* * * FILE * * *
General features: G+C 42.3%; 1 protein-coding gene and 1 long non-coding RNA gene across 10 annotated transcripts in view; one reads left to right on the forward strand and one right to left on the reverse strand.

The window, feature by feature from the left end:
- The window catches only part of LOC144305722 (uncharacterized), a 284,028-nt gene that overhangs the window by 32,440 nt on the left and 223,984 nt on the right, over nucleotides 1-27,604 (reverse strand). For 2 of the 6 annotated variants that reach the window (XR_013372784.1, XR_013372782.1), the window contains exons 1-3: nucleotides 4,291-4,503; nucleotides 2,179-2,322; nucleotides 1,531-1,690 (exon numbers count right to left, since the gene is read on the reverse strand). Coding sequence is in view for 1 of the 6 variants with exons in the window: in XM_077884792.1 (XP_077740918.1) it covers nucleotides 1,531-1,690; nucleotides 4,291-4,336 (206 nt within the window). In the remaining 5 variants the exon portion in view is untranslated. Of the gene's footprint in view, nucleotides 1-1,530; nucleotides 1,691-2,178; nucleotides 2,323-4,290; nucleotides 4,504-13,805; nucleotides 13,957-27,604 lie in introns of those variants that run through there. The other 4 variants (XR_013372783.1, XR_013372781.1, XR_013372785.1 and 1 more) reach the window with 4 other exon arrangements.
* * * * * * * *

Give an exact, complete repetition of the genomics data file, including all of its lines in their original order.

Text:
General features: G+C 42.3%; 1 protein-coding gene and 1 long non-coding RNA gene across 10 annotated transcripts in view; one reads left to right on the forward strand and one right to left on the reverse strand.

The window, feature by feature from the left end:
- The window catches only part of LOC144305722 (uncharacterized), a 284,028-nt gene that overhangs the window by 32,440 nt on the left and 223,984 nt on the right, over nucleotides 1-27,604 (reverse strand). For 2 of the 6 annotated variants that reach the window (XR_013372784.1, XR_013372782.1), the window contains exons 1-3: nucleotides 4,291-4,503; nucleotides 2,179-2,322; nucleotides 1,531-1,690 (exon numbers count right to left, since the gene is read on the reverse strand). Coding sequence is in view for 1 of the 6 variants with exons in the window: in XM_077884792.1 (XP_077740918.1) it covers nucleotides 1,531-1,690; nucleotides 4,291-4,336 (206 nt within the window). In the remaining 5 variants the exon portion in view is untranslated. Of the gene's footprint in view, nucleotides 1-1,530; nucleotides 1,691-2,178; nucleotides 2,323-4,290; nucleotides 4,504-13,805; nucleotides 13,957-27,604 lie in introns of those variants that run through there. The other 4 variants (XR_013372783.1, XR_013372781.1, XR_013372785.1 and 1 more) reach the window with 4 other exon arrangements.